constantNodes <- derivsInfo$constantNodes
n_wrt <- length(wrt_nodes)
# If wrt_nodes might contain non-scalar nodes, the more general way
# to determine the length of all scalar elements is:
# length(model$expandNodeNames(wrt_nodes, returnScalarComponents = TRUE))
},
run = function(x = double(1)) {
x_trans <- x # x[1:2] don't need transformation
x_trans[3] <- exp(x[3]) # transformation of x[3]
values(model, wrt_nodes) <<- x_trans # put inputs into model
ans <- model$calculate(calc_nodes) # calculate model
return(ans)
returnType(double(0))
},
methods = list(
derivsRun = function(x = double(1),
order = integer(1),
reset = logical(0, default=FALSE)) {
wrt <- 1:n_wrt
ans <- nimDerivs(run(x), wrt = wrt, order = order, reset = reset,
model = model, updateNodes = updateNodes,
constantNodes = constantNodes)
return(ans)
returnType(ADNimbleList())
}
),
buildDerivs = list(run = list()) # or simply 'run' would work in this case
)
```

Let’s see how this can be used.

```
derivs_all2 <- derivs_nf2(model, wrt_nodes, calc_nodes)
cDerivs_all2 <- compileNimble(derivs_all2, project = model)
params <- values(model, wrt_nodes)
params[3] <- log(params[3])
cDerivs_all2$derivsRun(params, order = 0:2)
```

Notice that these results are the same as we saw above except for
third elements, which represent derivatives with respect to
`sigma`

above and to `log(sigma)`

here.

There are several important new points here:

The only valid way to get values into the model that will be recorded on the AD tape is with

`values(model, nodes) <<- some_values`

as shown. Other ways such as`nimCopy`

or`model[[node]] <<- some_value`

are not currently supported to work with AD.The call to

`nimDerivs`

of`run`

must be told some information about the model calculations that will be done inside of`run`

.`model`

is of course the model that will be used.`constantNodes`

is a vector of node names whose values are needed for the calculations but are not expected to change until you use`reset = TRUE`

. Values of these nodes will be baked into the AD tape until`reset = TRUE`

.`updateNodes`

is a vector of node names whose values are needed for the calculations, might change between calls even with`reset = FALSE`

, and are neither part of`wrt_nodes`

nor a deterministic part of`calc_nodes`

. The function`makeDerivsInfo`

, as shown in the`setup`

code, determines what is usually needed for`constantNodes`

and`updateNodes`

.In Method 1 above, the NIMBLE compiler automatically determines

`constantNodes`

and`updateNodes`

using`makeDerivsInfo`

based on the inputs to`nimDerivs(model$calculate(...),...)`

.One can use double-taping, but if so

*both*calls to`nimDerivs`

need the`model`

,`updateNodes`

, and`constantNodes`

arguments, which should normally be identical.

It is possible to build derivative support in a user-defined function
or distribution used in a model. Simply set
`buildDerivs=TRUE`

, as shown in the `my_sqrt`

example above.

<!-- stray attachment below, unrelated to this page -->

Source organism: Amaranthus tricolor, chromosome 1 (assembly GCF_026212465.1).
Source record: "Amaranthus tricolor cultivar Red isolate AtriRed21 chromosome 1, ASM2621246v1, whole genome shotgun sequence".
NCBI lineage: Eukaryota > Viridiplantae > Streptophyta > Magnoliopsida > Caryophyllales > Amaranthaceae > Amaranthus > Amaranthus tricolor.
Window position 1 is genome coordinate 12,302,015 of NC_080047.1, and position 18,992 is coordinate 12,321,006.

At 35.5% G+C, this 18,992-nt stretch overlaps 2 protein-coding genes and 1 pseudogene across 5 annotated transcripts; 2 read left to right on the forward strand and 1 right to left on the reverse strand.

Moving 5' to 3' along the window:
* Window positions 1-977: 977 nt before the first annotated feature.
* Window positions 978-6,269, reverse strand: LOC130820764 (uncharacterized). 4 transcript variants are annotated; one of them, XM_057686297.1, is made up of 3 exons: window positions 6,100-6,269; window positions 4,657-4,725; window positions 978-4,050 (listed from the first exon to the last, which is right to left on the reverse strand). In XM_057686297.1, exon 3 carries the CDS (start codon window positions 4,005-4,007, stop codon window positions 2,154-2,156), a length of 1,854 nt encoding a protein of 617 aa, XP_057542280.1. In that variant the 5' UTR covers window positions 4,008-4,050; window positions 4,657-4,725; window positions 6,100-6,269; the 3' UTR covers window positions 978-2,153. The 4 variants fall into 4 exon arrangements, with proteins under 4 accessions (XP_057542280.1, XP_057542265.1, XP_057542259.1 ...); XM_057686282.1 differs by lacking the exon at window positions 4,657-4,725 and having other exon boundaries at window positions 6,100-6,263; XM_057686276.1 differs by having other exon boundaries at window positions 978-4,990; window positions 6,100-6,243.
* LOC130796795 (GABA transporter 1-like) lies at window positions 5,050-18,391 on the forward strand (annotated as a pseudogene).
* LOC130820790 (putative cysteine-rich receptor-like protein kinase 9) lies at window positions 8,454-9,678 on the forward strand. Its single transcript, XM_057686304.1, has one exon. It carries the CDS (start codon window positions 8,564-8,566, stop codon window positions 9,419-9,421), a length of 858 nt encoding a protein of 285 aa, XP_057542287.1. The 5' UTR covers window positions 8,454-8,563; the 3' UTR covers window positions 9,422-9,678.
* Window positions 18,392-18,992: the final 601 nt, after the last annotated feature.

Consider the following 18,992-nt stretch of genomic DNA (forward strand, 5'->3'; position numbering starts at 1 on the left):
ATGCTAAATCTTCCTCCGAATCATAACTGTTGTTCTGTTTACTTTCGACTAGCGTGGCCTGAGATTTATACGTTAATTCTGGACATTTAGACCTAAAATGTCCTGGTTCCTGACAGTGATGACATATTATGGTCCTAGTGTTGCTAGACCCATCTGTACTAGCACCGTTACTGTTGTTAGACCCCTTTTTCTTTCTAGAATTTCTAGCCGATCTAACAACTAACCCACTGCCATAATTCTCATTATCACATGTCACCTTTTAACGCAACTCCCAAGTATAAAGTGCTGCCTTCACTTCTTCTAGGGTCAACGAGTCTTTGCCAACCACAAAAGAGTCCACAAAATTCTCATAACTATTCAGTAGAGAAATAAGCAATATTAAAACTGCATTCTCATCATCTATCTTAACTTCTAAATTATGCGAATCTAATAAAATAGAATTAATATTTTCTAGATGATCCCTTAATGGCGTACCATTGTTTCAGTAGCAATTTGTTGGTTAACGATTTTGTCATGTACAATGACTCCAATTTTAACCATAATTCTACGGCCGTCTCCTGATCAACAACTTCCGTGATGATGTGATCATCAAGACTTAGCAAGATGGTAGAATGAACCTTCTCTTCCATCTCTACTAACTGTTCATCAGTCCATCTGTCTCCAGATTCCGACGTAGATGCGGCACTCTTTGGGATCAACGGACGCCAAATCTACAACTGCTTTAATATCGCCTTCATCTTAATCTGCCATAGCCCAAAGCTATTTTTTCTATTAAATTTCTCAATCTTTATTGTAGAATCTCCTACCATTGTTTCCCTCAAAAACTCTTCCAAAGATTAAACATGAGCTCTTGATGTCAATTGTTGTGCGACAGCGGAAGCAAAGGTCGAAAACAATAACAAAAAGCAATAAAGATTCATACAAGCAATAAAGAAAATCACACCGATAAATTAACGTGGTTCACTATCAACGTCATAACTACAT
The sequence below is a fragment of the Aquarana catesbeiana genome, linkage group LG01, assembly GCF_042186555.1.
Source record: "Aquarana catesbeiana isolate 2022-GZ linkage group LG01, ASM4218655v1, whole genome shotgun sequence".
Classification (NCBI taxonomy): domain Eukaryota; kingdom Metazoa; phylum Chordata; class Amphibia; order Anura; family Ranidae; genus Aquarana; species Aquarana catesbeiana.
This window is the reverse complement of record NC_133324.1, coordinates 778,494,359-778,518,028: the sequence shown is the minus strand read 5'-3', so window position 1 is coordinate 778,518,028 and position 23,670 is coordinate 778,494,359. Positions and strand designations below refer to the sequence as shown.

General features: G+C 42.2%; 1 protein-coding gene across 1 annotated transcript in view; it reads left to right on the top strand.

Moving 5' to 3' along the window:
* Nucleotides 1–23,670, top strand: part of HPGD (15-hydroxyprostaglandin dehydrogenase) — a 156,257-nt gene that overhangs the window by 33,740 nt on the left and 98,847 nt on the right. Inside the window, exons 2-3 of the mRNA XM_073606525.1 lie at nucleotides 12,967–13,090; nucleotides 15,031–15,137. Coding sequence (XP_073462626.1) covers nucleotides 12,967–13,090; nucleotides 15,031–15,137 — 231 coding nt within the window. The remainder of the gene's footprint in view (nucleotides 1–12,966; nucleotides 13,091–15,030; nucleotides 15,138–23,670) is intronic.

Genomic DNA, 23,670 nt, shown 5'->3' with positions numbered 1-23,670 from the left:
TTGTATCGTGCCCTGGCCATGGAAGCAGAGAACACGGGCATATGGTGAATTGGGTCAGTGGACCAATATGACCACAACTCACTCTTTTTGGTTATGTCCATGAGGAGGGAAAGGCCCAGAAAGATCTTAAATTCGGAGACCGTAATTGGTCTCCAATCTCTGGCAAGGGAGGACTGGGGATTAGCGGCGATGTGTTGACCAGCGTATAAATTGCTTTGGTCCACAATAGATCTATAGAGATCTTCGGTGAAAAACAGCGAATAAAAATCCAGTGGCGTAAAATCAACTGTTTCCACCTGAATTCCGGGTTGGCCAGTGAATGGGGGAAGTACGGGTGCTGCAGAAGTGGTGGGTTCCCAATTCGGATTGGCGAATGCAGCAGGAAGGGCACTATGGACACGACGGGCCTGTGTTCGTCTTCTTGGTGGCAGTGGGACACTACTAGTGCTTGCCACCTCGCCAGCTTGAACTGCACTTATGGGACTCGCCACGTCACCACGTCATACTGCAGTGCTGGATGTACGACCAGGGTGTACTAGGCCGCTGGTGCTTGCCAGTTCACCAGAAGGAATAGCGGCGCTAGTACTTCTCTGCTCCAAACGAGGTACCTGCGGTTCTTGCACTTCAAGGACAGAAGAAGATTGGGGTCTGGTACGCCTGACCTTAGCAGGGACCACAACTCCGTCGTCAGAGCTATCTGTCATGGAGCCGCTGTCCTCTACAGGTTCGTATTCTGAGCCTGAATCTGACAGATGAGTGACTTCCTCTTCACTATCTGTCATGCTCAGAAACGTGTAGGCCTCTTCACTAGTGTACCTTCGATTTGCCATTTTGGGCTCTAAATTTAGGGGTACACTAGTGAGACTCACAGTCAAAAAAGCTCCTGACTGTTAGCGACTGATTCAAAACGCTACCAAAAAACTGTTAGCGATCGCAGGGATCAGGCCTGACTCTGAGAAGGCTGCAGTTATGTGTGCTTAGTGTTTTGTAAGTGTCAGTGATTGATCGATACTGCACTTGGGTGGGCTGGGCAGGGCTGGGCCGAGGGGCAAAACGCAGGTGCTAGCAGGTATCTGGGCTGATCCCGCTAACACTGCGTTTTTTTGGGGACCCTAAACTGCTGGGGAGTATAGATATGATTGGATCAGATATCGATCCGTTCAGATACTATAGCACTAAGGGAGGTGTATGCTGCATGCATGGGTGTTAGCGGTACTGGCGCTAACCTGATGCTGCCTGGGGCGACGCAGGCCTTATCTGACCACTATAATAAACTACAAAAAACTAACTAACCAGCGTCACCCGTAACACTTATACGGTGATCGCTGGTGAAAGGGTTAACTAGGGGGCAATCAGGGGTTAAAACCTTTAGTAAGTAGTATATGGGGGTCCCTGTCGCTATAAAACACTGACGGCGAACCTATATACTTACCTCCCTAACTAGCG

`constantNodes`

and
`updateNodes`

.In most cases, you can obtain `constantNodes`

and
`updateNodes`

from `makeDerivsInfo`

without
knowing exactly what they mean. But for advanced uses and possible
debugging needs, let’s explore these arguments in more detail. The
purpose of `constantNodes`

and `updateNodes`

is to
tell the AD system about all nodes that will be needed for taped model
calculations. Specifically:

`updateNodes`

and`constantNodes`

are vectors of nodes names that together comprise any nodes that are necessary for`model$calculate(calc_nodes)`

but are:- not in the
`wrt`

argument to`nimDerivs`

(only relevant for Method 1), and - not assigned into the model using
`values(model, nodes) <<-`

prior to`model$calculate`

(only relevant for Method 2), and - not a deterministic node in
`calc_nodes`

.

- not in the
`updateNodes`

includes node names satisfying those conditions whose values might change between uses of the tape regardless of the`reset`

argument.`constantNodes`

includes node names satisfying those conditions whose values will be baked into the tape (will not change) until the next call with`reset=TRUE`

.

To fix ideas, say that we want derivatives with respect to
`ran_eff[1]`

for calculations of it and the data that depend
on it, including any deterministic nodes. In other words,
`wrt`

will be `ran_eff[1]`

, and
`calc_nodes`

will be:

`model$getDependencies('ran_eff[1]')`

```
## [1] "ran_eff[1]"
## [2] "lifted_exp_oPintercept_plus_beta_times_X_oBi_comma_j_cB_plus_ran_eff_oBi_cB_cP_L7[1, 1]"
## [3] "lifted_exp_oPintercept_plus_beta_times_X_oBi_comma_j_cB_plus_ran_eff_oBi_cB_cP_L7[1, 2]"
## [4] "lifted_exp_oPintercept_plus_beta_times_X_oBi_comma_j_cB_plus_ran_eff_oBi_cB_cP_L7[1, 3]"
## [5] "lifted_exp_oPintercept_plus_beta_times_X_oBi_comma_j_cB_plus_ran_eff_oBi_cB_cP_L7[1, 4]"
## [6] "lifted_exp_oPintercept_plus_beta_times_X_oBi_comma_j_cB_plus_ran_eff_oBi_cB_cP_L7[1, 5]"
## [7] "y[1, 1]"
## [8] "y[1, 2]"
## [9] "y[1, 3]"
## [10] "y[1, 4]"
## [11] "y[1, 5]"
```

In this case, the log probability of `ran_eff[1]`

itself
requires `sigma`

. Since `sigma`